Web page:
Wednesday, January 15, 2014

Digesting NYC, part I: Chinese & Thai

New York City is the proverbial global smorgasbord of eating, and an absolute thrill for food geeks like myself.  You can find everything from mobile food carts and trucks, to Michelin-starred restaurants that are booked months in advance.  But let's be real, I came to New York to find a job and I still needed to act on a student budget.  Though I can't stand hot dogs, I am not above hounding $3 falafel from dingy shops outside subways.  To break up the review of where I ate during my 2-3ish days, this concerns the Chinese and Thai restaurants.

I knew I needed to take full advantage of my sole free day in the City.  I had a loose itinerary in mind, yet more than anything, I was desperate for Chinese food!  Once my stomach has decided what it craves and a restaurant is mapped out, there is nothing that can stop me.  I consulted my favorite food blog, Serious Eats, and poked through their NYC guide by neighborhood and discovered the prime restaurants for authentic cuisine in Chinatown.  Granted, anything would have tasted fantastic to me because it’s been months since I was in China, but I wanted to devour some of the best. 
Chinatown is marked by the immediate presence of Mandarin characters on all storefronts and signs, mainly in simplified forms.  The farther you explore the streets, the more locals you encounter that embody so much of the 'Mainland' culture: lingering, gossiping, card-playing, cooking, spitting, haggling, and living street-side.
 The walk was a straight hustle down from Times Square down Broadway, traversing across fourth, and eventually onto the Bowery.  Unsurprisingly, I circled the correct block and passed the hole-in-wall three times before I saw the sign for A-Wah.  Word to the wise: never pass up a Chinese restaurant because of outward appearances, because you may be rejecting one of the most well-valued meals you'll find.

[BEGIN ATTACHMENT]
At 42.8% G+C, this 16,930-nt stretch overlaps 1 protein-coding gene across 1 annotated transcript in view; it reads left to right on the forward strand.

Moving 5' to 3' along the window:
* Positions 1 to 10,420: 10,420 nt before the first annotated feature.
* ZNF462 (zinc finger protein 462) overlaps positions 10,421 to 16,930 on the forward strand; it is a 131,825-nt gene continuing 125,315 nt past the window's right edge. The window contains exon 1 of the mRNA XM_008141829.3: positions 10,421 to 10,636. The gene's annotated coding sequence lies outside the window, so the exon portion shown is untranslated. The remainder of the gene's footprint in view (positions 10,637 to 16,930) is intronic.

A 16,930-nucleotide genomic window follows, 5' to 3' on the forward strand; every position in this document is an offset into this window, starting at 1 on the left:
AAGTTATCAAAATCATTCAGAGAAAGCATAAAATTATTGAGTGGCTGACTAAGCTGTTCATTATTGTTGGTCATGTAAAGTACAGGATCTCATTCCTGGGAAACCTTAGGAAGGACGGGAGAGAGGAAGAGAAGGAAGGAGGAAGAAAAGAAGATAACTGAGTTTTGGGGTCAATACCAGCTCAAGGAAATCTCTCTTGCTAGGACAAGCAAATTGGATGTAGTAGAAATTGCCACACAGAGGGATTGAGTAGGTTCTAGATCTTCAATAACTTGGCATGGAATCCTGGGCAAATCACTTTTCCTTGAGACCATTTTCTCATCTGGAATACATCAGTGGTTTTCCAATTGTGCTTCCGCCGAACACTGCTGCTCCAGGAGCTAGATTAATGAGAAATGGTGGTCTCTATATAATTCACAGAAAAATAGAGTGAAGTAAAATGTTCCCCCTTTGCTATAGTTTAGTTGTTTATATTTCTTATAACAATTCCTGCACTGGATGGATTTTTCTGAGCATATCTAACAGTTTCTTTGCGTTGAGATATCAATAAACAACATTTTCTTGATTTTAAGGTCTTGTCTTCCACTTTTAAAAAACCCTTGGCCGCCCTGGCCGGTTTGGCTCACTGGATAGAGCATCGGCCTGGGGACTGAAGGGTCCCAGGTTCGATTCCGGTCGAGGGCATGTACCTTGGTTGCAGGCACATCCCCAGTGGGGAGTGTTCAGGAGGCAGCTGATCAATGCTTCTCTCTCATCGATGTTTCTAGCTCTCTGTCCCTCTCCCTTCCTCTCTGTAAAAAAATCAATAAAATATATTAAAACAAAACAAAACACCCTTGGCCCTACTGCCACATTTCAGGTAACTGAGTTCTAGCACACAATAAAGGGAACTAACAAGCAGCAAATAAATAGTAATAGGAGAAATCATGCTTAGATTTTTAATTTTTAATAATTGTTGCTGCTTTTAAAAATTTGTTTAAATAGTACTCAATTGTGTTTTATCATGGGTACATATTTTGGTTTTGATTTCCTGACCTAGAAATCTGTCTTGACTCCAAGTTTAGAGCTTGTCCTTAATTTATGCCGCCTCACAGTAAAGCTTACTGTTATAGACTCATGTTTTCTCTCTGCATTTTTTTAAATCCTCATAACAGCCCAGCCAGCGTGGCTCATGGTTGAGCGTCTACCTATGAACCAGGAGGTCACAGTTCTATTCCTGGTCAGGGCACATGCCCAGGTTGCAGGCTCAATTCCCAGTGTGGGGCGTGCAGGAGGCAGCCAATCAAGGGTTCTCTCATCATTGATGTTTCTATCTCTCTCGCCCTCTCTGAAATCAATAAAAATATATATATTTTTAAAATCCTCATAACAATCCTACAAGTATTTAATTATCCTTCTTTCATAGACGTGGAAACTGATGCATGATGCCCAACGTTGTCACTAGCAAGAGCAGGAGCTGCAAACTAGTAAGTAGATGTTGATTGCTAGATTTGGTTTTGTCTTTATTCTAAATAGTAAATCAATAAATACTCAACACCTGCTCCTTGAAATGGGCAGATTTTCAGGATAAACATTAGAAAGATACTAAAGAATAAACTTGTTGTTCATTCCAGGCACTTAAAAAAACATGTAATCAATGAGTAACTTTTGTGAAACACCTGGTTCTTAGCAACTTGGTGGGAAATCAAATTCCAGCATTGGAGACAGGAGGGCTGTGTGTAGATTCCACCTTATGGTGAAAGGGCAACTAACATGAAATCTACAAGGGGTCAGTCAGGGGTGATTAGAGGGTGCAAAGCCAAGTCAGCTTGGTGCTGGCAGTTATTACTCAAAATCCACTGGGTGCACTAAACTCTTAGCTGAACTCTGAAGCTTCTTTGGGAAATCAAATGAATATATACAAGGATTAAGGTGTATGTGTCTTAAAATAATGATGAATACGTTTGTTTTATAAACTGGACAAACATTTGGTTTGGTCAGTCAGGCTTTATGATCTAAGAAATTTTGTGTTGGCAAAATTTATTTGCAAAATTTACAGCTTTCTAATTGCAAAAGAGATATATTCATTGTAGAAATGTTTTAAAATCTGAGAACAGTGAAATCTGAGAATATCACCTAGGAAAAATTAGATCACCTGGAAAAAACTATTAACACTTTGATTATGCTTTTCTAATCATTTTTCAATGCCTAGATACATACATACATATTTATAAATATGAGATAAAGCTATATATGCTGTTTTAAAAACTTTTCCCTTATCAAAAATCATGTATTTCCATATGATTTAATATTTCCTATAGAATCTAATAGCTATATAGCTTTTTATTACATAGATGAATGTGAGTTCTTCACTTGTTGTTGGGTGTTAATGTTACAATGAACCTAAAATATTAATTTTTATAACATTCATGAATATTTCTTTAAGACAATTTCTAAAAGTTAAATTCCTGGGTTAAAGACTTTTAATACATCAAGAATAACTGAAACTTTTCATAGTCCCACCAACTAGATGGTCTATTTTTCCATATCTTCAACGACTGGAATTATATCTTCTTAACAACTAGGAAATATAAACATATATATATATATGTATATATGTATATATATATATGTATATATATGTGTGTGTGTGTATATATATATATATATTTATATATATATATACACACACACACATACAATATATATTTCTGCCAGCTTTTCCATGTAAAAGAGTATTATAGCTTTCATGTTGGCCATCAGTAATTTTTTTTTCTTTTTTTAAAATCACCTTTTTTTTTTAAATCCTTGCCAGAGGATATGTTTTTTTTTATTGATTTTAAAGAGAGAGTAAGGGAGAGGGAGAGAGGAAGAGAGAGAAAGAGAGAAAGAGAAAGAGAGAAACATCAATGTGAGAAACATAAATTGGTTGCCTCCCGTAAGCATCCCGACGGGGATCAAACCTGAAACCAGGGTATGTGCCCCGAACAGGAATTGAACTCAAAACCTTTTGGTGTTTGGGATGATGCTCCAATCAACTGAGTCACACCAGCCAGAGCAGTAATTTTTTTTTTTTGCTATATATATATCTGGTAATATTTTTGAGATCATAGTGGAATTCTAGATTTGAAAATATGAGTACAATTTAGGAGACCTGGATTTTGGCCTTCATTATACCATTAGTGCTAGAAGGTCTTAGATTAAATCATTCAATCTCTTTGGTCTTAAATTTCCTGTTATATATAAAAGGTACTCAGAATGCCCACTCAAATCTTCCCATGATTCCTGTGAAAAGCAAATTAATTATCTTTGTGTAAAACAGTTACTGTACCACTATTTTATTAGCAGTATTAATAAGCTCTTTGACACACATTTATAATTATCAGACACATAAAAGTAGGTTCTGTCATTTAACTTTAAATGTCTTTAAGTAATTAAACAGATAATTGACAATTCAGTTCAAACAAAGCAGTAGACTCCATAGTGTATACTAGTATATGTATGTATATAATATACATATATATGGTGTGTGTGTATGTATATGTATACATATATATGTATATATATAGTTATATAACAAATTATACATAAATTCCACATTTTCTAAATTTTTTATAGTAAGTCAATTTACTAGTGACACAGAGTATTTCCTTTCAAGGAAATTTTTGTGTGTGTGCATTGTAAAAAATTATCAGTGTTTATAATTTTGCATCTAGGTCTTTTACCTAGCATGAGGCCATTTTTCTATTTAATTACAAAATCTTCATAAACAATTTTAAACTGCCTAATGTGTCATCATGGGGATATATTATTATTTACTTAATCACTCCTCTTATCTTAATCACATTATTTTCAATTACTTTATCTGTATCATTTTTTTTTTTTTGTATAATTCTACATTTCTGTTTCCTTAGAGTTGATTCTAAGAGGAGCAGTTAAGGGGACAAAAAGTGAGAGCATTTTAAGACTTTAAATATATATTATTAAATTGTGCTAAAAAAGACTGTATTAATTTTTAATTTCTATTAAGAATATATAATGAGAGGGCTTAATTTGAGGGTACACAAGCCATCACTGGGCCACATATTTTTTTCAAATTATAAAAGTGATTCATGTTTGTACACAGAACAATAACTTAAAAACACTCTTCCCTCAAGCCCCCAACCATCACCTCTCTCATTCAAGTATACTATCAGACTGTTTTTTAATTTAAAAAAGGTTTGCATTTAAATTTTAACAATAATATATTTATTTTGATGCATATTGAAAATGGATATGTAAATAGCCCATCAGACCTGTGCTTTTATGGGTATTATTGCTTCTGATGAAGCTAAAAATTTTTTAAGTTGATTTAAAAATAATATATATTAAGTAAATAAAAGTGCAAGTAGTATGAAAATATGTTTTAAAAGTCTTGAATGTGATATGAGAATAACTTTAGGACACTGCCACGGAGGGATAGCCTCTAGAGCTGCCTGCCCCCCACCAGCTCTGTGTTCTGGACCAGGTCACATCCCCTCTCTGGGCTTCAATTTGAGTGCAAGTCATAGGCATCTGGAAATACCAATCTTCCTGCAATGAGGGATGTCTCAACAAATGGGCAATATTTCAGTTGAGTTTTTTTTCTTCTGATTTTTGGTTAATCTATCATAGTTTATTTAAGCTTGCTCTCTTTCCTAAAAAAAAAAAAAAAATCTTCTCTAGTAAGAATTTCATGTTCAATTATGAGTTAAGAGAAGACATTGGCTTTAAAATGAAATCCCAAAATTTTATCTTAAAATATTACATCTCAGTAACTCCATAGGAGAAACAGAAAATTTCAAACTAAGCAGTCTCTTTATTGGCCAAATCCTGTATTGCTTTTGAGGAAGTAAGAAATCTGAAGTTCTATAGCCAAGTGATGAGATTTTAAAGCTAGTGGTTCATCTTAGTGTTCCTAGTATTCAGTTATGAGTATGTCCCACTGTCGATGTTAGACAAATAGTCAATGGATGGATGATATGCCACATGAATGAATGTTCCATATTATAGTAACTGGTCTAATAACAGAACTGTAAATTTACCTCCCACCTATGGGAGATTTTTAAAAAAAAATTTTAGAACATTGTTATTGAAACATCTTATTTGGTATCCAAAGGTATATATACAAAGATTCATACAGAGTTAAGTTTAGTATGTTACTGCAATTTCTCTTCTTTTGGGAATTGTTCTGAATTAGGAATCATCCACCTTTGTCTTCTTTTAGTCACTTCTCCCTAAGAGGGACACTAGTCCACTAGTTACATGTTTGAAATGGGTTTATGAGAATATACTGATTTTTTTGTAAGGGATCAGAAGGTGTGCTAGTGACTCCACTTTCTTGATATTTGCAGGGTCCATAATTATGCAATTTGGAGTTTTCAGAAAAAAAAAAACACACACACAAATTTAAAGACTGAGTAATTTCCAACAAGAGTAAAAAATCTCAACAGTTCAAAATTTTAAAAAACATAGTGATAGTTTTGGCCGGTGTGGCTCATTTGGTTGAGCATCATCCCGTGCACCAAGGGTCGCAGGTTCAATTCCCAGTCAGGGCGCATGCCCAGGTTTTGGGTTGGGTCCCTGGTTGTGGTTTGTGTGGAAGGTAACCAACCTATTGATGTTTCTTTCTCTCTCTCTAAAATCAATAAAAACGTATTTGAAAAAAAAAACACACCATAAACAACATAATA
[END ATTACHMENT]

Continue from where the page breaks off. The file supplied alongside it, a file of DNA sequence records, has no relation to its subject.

Upon entering, there are glazed pigs and poultry hanging in the window, carved for flavoring and the starring protein of many dishes, three chefs zipping between sizzling woks, bamboo steamers, smoking grills, and boiling pots.  After squeezing by customers placing their orders to go, you can sit at one of the tables in the back.  The waiter (or perhaps laoban boss, I couldn't be sure) brings your chopsticks, a fresh cup of oolong tea, and an overwhelming menu with hundreds of dishes in Chinese and English.  I huddled around my tea cup to warm my hands and glanced over the offerings, but I knew what I had come for: bozaifan 波仔饭 or shaguofan 砂锅饭, known in English as clay pot rice.

When I was in Beijing this summer, during my lunch break at the internship office, my lady co-workers and I would stop eat this clay pot rice at least twice a week for $3 at a Korean restaurant.  Although there are slightly different variations for offerings, the concept is the same: rice is filled in a clay pot, the meat and/or vegetables are set on top, and the bowl is fired on the grill until the crisps and sizzles as you stir everything together.  It's textural madness, especially between the fine grains and soft toppings-- I always burned my tongue because I was so eager to eat!  At A-Wah, the clay pot rice bowls (listed as casseroles) are $7-$12 and I ordered the vegetarian Buddha's Delight.  It arrived too hot to touch, filled with baby corn, snow peas, mushrooms, water chestnuts, and ribbon tofu; basically common vegetables of the Chinese variety, yet I never learned their specific names.  I doused a lot of chili powder (我很喜欢啦味道的菜!), soy sauce, stirred, and went after it.   From other reviews I have since read, it seems that their pork bowls are also delicious, and I would be curious to taste the seafood.